In 1947, there was one transistor on the planet. It looked like a high school science project and could just barely fit in a large pocket. The research leading to it was expensive. The transistor itself was also expensive because it was made out of gold.

Wednesday, January 28, 2015

Learning to Create Games

Why should you learn about game development? How and where should you learn? Most important, what do you need to learn? This article captures my current thoughts for those hoping to enter the industry, new indie developers, and games students as I refine my Creating Games course for next semester at Williams College.

Hive
There are many ways to think about games and inspire learning. One that excites me is the theme of the course: how quantifiable design elements give rise to meaningful player experiences. I assume that everyone is going to primarily make video games, but should learn about game design through board games.


I emphasize in this article and my course a combination of elegant strategic games, such as Hive and Dominion, and those with emotional impact, such as Gone Home and This War of Mine. The combination showcases games as an artistic medium, which is why I teach in both the studio art and computer science departments. While we also must study visual art and computer programming as tools for creating games, I think people interested in games should begin with the computational art of game design. As game developers, we create machines from mechanics, and these machines then create experiences with the players.


Tuesday, January 27, 2015

Adapting a Camera Entity for Virtual Reality

Classic rendering systems have a virtual "camera" that is active in the scene during rendering. These systems produce the image seen from that camera.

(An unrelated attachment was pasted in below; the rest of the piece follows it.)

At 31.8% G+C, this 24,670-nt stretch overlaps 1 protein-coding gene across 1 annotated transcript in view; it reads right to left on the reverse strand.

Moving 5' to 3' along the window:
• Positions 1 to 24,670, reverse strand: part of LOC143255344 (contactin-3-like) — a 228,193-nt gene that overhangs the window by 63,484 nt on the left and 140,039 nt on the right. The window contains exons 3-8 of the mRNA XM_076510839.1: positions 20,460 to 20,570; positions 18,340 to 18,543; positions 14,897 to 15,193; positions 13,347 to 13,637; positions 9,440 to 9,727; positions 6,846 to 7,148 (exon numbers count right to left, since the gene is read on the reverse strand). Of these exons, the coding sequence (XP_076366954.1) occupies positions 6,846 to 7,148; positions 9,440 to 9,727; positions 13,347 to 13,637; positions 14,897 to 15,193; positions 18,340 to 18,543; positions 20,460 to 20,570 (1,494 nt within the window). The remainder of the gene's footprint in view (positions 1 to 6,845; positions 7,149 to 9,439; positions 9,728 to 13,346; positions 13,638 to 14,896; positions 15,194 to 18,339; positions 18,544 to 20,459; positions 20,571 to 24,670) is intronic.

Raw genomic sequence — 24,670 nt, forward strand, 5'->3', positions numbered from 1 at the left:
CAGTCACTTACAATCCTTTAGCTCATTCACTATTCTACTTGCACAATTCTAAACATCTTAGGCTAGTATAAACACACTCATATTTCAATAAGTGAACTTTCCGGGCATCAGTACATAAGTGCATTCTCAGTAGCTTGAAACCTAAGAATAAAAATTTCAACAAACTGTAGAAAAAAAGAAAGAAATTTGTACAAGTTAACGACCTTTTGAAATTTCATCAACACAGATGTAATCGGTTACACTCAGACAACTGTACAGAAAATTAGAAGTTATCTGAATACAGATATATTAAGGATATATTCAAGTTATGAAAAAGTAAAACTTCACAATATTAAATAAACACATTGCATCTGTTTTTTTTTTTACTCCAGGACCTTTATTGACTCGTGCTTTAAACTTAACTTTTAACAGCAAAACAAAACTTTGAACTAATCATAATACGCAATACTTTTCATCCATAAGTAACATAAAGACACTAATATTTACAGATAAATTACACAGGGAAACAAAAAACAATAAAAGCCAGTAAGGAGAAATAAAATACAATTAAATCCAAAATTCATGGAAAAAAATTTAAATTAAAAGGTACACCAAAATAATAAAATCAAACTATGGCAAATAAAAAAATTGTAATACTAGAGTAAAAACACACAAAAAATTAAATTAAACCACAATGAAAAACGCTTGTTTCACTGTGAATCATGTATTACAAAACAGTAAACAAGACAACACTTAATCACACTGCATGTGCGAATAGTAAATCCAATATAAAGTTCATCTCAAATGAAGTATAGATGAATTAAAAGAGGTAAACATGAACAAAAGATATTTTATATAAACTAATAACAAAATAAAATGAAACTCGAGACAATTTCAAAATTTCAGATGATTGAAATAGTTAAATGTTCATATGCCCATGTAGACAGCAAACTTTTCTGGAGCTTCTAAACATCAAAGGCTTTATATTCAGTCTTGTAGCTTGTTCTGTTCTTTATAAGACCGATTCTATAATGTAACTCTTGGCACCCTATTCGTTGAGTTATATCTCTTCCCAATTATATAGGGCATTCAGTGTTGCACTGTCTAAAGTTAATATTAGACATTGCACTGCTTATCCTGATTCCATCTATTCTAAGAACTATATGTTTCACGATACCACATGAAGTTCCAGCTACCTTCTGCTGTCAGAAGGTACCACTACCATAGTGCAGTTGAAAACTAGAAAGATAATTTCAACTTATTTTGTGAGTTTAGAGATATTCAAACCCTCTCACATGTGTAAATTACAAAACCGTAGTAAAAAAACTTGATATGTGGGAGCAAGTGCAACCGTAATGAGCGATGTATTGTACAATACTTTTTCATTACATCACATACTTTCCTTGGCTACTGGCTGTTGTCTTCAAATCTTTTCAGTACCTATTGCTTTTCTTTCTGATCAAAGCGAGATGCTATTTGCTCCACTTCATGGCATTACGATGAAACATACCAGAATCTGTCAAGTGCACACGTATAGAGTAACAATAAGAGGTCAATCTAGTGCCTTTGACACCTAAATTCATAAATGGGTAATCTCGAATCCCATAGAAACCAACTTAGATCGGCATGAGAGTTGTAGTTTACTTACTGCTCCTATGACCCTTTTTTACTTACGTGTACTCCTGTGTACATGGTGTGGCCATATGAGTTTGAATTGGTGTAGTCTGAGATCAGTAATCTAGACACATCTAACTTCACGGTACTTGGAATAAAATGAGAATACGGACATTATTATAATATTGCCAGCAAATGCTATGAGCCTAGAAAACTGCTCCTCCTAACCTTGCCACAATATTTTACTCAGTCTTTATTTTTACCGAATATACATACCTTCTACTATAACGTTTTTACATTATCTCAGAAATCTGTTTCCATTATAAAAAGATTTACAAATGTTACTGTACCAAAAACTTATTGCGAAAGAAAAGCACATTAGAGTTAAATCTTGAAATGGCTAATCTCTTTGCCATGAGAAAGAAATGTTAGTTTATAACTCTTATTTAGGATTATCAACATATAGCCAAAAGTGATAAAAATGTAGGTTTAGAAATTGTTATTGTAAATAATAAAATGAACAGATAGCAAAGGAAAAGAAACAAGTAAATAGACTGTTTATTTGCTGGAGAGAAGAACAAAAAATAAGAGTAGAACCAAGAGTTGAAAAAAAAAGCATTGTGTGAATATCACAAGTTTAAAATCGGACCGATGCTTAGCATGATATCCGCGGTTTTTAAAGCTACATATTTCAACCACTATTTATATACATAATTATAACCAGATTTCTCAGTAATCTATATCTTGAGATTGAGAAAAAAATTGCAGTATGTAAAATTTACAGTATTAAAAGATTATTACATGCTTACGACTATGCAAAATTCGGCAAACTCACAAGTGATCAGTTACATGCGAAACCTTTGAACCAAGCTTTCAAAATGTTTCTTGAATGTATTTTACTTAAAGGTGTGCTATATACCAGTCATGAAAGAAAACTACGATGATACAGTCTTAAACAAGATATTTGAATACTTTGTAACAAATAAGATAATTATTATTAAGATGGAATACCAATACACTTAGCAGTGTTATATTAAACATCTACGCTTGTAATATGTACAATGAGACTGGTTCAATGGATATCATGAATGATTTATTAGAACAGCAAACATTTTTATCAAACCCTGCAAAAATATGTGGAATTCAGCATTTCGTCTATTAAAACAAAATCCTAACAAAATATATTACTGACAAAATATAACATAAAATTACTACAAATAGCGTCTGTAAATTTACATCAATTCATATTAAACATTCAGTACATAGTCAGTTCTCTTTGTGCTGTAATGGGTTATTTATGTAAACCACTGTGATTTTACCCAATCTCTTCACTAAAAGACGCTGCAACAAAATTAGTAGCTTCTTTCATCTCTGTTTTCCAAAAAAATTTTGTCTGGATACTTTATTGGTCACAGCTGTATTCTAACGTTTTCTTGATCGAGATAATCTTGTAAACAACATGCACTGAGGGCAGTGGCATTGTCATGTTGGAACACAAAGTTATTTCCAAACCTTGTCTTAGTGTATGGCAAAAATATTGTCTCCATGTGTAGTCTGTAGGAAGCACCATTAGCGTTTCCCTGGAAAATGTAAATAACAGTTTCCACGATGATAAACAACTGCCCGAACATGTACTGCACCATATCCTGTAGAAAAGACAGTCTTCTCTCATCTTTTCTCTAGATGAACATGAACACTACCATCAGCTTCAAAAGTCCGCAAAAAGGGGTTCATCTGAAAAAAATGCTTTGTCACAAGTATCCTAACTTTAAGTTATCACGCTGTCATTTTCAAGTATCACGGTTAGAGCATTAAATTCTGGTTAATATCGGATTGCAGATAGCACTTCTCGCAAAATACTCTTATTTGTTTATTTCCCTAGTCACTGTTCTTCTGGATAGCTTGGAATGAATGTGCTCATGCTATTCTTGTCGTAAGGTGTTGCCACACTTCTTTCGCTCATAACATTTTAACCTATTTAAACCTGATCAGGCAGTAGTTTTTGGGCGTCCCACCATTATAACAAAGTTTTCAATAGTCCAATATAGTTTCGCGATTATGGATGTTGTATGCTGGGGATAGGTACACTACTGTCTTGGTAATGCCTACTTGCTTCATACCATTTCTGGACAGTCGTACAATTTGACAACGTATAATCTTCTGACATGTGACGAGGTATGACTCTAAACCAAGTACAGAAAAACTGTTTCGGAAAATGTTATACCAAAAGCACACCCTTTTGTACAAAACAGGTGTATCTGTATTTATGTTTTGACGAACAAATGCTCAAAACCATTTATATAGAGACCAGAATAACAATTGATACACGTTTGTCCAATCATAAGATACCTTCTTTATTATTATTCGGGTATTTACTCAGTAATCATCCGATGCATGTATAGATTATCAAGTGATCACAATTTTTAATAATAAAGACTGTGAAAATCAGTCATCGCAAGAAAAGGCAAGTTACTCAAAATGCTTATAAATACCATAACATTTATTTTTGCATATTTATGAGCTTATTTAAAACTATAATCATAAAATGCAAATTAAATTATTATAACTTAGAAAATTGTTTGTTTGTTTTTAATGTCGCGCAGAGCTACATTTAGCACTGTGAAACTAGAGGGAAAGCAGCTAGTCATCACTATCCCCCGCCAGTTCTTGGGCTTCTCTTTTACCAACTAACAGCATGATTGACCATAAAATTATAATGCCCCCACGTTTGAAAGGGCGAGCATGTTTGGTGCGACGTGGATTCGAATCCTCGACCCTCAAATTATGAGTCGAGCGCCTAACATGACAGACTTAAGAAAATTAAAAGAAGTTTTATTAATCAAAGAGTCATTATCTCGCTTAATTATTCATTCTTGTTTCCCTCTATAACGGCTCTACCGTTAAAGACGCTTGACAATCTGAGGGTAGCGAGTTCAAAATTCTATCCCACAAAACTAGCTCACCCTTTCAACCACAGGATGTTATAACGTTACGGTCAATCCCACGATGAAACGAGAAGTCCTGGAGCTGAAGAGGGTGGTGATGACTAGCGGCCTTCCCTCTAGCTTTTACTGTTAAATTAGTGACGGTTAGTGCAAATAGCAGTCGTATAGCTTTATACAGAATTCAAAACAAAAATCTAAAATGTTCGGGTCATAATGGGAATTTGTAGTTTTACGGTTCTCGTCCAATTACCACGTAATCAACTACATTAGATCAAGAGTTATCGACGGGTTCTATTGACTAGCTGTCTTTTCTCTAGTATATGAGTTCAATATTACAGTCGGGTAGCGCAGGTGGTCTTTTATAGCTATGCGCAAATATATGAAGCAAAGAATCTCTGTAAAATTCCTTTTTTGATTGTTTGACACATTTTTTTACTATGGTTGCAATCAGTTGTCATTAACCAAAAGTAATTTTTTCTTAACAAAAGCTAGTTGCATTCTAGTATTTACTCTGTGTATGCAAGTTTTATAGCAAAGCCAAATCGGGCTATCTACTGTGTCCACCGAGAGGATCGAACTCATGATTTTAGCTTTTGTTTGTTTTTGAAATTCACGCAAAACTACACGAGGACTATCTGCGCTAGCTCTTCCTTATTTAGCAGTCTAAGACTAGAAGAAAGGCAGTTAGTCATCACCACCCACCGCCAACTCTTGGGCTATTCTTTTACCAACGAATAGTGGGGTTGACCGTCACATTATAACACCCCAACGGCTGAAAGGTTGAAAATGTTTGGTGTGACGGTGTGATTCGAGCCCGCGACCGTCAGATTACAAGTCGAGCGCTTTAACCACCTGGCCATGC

But head-mounted displays like the Oculus Rift, Samsung Gear VR, and Microsoft HoloLens need to render two views every frame, one for each eye. They also incorporate tracking of the body in a way that traditional rendering systems don't model.

Some of the problems with tracking arise even on a single-view tracking display, and some of the problems with multiple views are increased for parallax-barrier and other passive 3D systems that might require four or eight projections.

Extending a rendering system to support these devices is more complex than just "adding a second camera" because of the way that the modeling system and post processing need to maintain state and the way that tracking information is integrated. This article describes how Michael Mara and I are extending the open source G3D Innovation Engine to support head-mounted and other multiview displays.

Monday, December 22, 2014

3ds Max for Graphics Programmers

This post is a draft of new content for The Graphics Codex app. Please e-mail suggestions and corrections to morgan@casual-effects.com. I'll update this article in response to that feedback.